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. Last Updated: 07/27/2016

A Belated Museum for a Native Son

VITEBSK, Belarus -- One day in 1962, an extraordinary letter arrived at the Vitebsk museum for culture and history, a pretty pink building that was left standing, miraculously, after the city was pulverized in World War II.


The letter was from a Soviet scholar in France who had been in touch with Marc Chagall, the renowned modernist painter then in his mid-70s. This alone was unusual. Chagall, who had left his home town of Vitebsk as a young man to live in France, was a non-person as far as Moscow was concerned.


As an emigre, a Jew and a painter whose work did not (to say the least) celebrate the heroic triumphs of the Soviet socialist people, Chagall was politically, ethnically and artistically incorrect. What could a Soviet scholar on official business possibly have to discuss with Chagall?


If the fact of the letter was unusual, the content was astonishing. Chagall left Vitebsk in 1922, but he had never forgotten it. It was where he first fell in love, married and learned to draw and paint.


Many of Chagall's early canvases are scenes of Vitebsk or what he called its "special sky," where he conjured soaring brides, flying cows, dancing fiddlers and airborne violins, all of them taking flight in his imagination and lingering, as shards of memory, for decades.


Now Chagall, relaying his message through the scholar, wanted to know: Could he give some of his work back to the city that had inspired him so many years ago?


Yevgenia Kichina, who worked in the museum's art department, saw the letter and got excited. With some others in her office, she drafted a letter describing post-war Vitebsk, a city of grimy apartment blocks that was almost unrecognizable as the 1,000-year-old town of wooden houses and graceful cathedrals of Chagall's youth. "We said we had set up an art department and would be happy if we could have the Chagall pieces," she said.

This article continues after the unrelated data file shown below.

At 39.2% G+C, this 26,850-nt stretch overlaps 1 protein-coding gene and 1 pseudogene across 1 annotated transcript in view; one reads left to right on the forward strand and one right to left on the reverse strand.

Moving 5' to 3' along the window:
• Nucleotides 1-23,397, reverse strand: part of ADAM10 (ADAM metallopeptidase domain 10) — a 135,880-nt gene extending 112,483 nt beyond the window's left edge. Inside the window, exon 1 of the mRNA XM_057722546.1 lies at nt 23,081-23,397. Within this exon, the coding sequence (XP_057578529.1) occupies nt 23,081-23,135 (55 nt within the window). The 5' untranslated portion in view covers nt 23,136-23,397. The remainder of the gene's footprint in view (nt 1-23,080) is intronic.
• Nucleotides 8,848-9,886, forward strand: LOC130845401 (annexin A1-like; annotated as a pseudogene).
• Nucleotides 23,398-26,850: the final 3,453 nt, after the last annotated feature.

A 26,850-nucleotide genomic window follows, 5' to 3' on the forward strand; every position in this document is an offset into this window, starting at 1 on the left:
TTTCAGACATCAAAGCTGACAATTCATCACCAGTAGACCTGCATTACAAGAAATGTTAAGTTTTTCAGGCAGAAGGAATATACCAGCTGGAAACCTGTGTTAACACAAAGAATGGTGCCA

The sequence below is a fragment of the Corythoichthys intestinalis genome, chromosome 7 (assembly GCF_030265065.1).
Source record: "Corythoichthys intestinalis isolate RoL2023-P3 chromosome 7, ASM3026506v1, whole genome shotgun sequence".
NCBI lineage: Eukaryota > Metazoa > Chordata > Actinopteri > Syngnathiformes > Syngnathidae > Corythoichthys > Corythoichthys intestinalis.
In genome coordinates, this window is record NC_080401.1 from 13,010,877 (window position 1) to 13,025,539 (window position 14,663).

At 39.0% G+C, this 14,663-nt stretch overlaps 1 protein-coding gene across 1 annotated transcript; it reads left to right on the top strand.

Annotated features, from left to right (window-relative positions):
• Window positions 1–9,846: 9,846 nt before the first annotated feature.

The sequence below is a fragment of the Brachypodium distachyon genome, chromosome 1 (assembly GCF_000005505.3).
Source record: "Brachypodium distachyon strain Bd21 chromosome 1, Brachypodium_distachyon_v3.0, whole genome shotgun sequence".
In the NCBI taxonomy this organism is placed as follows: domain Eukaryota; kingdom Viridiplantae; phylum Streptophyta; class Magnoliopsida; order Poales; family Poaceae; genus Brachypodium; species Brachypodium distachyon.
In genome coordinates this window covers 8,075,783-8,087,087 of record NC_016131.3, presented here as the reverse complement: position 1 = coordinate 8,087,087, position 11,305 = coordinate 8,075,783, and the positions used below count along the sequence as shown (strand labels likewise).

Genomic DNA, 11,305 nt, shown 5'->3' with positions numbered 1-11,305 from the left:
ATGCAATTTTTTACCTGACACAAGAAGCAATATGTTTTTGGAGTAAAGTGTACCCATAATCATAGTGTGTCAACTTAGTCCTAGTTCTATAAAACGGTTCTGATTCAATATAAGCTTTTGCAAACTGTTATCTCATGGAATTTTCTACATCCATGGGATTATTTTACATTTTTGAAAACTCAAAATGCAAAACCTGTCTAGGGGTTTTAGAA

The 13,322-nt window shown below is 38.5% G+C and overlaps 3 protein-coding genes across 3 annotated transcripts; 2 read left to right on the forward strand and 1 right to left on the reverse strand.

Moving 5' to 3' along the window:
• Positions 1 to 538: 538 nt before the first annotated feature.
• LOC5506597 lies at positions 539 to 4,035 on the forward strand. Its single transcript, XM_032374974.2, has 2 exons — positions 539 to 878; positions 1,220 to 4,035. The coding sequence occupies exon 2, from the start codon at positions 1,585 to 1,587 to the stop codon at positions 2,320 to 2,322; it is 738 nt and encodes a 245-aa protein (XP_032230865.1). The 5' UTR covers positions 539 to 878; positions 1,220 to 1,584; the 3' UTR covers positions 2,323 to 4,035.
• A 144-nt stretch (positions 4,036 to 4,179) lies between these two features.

Then Kichina mentioned the letter to a member of the city's Communist Party committee. "He said, 'What -- and you are going to do this on your own, without any permission? How could this even occur to you?'"


The moment passed, and the opportunity vanished.


Now, three decades later, the city is struggling to reclaim what it has lost. Most suspect that Vitebsk's bond with Chagall, who died in 1985, is irretrievably gone. But a few true believers are convinced it is not too late, that Vitebsk and Chagall can connect again, that somehow the artist and his legacy can rescue dull, drab Vitebsk and put the town on the map.


It won't be easy.


On a bluff high above the river that winds through Vitebsk stands an old, red-brick house of two stories. Formerly used for apartments, the building was converted two years ago and is now one of the world's more curious museums. It is Vitebsk's Marc Chagall Museum, but it contains no original works by Chagall.


Officially the museum is owned and operated by the city, but in truth it is the personal project and passion of the director, Lyubov Bazan. Bazan, 37, has managed quite literally to make something out of nothing.


Bazan grew up in Vitebsk during the pre-Gorbachev period of stagnation, when the name of Chagall was all but unknown here. The few mentions of his work Bazan had glimpsed were in the pages of Soviet art books, in which the artist was mocked and criticized.


It was only when Bazan was an art student that she discovered, while leafing through such a book, that Chagall was born in Vitebsk.


"I started asking people, older people, about Chagall," she said. "They said he had emigrated a long time ago, that he was a traitor to his motherland."


Chagall, once the city's arts commissar, had disappeared from Vitebsk almost without a trace. And in a country consumed by xenophobia and anti-semitism, it was chancy even to speak about Chagall.


Finally in 1988, as the system began to crumble, thanks to Gorbachev's reforms, Bazan was allowed to pursue her interest in Chagall openly, and she began planning the museum.


"When we arranged this exhibit, we faced a big problem, because we have no original works of art," she said. "So we were producing from our hearts, our souls. And we needed an imaginative way to show Chagall's work, his composition, his coloring, this fairy-tale quality to his art. We wanted to present a general mood. It was the only way out -- to show something of Chagall when we didn't have Chagall himself." The museum opened in 1992.


The result is modest but appealing. Some of Chagall's paintings with a Vitebsk theme have been copied right on the walls and ceilings. One of them is "Red Roofs," a work from the 1950s in which the artist, palette in hand, bows low to the city as he is presented with a bouquet of flowers.


There are two lithographs, donated by a museum in Germany. Old chairs, a samovar, an oil lamp, a clock and a violin are suspended in mid-air, as if in flight. On the wall is a poem by Chagall, in his handwriting, dedicated to Bella, his first wife and the bride who is soaring with him above Vitebsk in his early paintings.